By the co-author of the best-reviewed Disney World guidebook ever -- The easy Guide to Your First Walt Disney World Visit.—Disney World Instructions for the First-Time Visitor

Review: Standard Rooms at Port Orleans Riverside

By Dave Shute



There are two Port Orleans resorts at Walt Disney World: Port Orleans French Quarter and Port Orleans Riverside.

On the map, French Quarter is the purple area on the right, and Riverside the green area on the left.

Port Orleans Riverside has two areas and three distinct room types.

Its Alligator Bayou area comprises the groups of buildings on the lower left corner of the map.  These rooms sleep five in two queen beds and one short (~66 inches long) Murphy bed.

Its Magnolia Bend area (the four blocks of rooms at the top of the Riverside part of the map) has two room types, Royal Rooms and Standard Rooms, each sleeping four in two queen beds.

This page reviews the Magnolia Bend Standard Rooms at Port Orleans Riverside.


All the rooms in Port Orleans Riverside were refreshed and updated as part of the rehab that finished in 2012.

As part of this rehab, full beds were replaced with queens across the resort.  The layout of the five-person Alligator Bayou rooms changed, and the rooms in two buildings in Magnolia Bend, Oak Manor and Parterre Place, were redesigned–and re-priced–as Royal Rooms.

But there’s also a group of rooms in Magnolia Bend in the Acadian House and Magnolia Terrace buildings which are neither Royal nor 5-person rooms.  We stayed in these “standard rooms” at Port Orleans Riverside in February 2013, and they are the subject of this review.

For typical families, Port Orleans Riverside Standard Rooms are the best choice. 

Floor Plan Standard Room Disney's Port Orleans Riverside Resort from
They won’t fit five–families that size at Riverside can only stay in the Alligator Bayou section.  And, while elegant, they aren’t as sumptuously decorated as the Royal Rooms.

But they are uniformly more convenient and less expensive than the Royal Rooms.

For most families, they are also a better choice than the Alligator Bayou rooms.

They are the same price as the Alligator Bayou rooms, but are more convenient than most.  Moreover, they have about 50% more drawer space than the Alligator Bayou 5 person rooms, their drawers can be accessed all the time, and their theming, while not quite as interesting as that of Alligator Bayou, is much less dark and murky.


The floor plans of the Riverside standard rooms (see above) are about as typical of the Disney World moderate resorts as you’ll find–similar to those of the Royal Rooms and identical to the floor plans of Port Orleans French Quarter.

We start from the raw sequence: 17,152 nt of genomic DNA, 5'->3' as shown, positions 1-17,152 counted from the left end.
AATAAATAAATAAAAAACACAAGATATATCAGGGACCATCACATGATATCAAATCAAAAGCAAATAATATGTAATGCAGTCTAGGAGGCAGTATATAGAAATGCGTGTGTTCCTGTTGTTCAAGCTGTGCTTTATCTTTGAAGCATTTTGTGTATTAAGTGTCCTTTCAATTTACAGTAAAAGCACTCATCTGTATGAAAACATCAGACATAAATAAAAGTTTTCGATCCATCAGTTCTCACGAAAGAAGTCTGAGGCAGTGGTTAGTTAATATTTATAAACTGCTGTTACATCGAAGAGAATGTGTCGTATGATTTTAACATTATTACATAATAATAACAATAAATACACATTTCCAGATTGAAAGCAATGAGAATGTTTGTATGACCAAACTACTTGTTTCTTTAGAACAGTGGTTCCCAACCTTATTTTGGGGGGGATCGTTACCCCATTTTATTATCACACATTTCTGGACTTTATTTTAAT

When you enter, you’ll find two queen beds on one side. Each has its own separately controlled reading light–although the switches were left in the same spot that put them in the middle of the former two full beds, which was an odd choice.

There’s a blank wall space near the entry–this is where a connecting door would be in rooms so outfitted. You can see it on the far right of this shot from the bath area.

Each bed has a different charming image set into its headboard.

There’s another image on the wall between the bed area and the bath that reinforces the overall “steamboat landing” theme of Port Orleans Riverside.

The other side of the room has a table and two chairs, a combined dresser/TV/mini-fridge, and a small ottoman with a coat rack above.

The chairs are a little over-done to my taste, but they do fit well with the overall grandeur of the Magnolia Bend section of Port Orleans Riverside.

The central thingy on this side of the room combines a TV, dresser drawers and a mini-fridge, and is also where you’ll find the coffee maker–which I usually move to the bath area.

All the Riverside rooms are short on dresser drawers, but these rooms and Royal rooms have the most, and most convenient, drawer space. (Alligator Bayou rooms have about 50% less space in drawers that are inaccessible when the Murphy Bed in those rooms is in use.)

The mini-fridge is similar to what you’ll find in other Disney World rooms. (I try to remember to put scaling objects in them so that you can get a better sense of the size of these fridges.)

At the end of this wall, you’ll find a little ottoman with a coat rack above.

As in the other moderates, the bath area is separable from the bed area with a screen.

The sink area as is typical has a hanging area to one side, where you’ll also find an ironing board, iron, and safe.

I really like the detailing and color scheme of the sink area…

The tub and bath, as usual, are in a separate space. Here, too, the color scheme works for me.

For most folk who are committed to Port Orleans Riverside, these standard rooms will be the best choice.  They are more livable, less murky, and–mostly–more convenient than Riverside’s Alligator Bayou rooms. Riverside’s Royal Rooms are just as livable, but more expensive and less convenient and, to my taste, a little overdone. 


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1 Jennifer { 02.05.13 at 9:48 am }

So if I’m reading correctly, there are no longer any “standard rooms” in either Parterre Place or Oak Manor? My plan was to request Magnolia Terrace since it’s next to the bus stop (and we found out last year that getting on the bus at the resort entrance is NOT the best choice!!!), but it sounds like I’m not going to have a lot of choice in the matter. Which is fine, but I was curious.

Don’t know WHAT I’d do without you, Dave!!! :-)

2 Dave { 02.05.13 at 5:05 pm }

Hi Jennifer–yup, both Parterre Place and Oak Manor are now all Royal!

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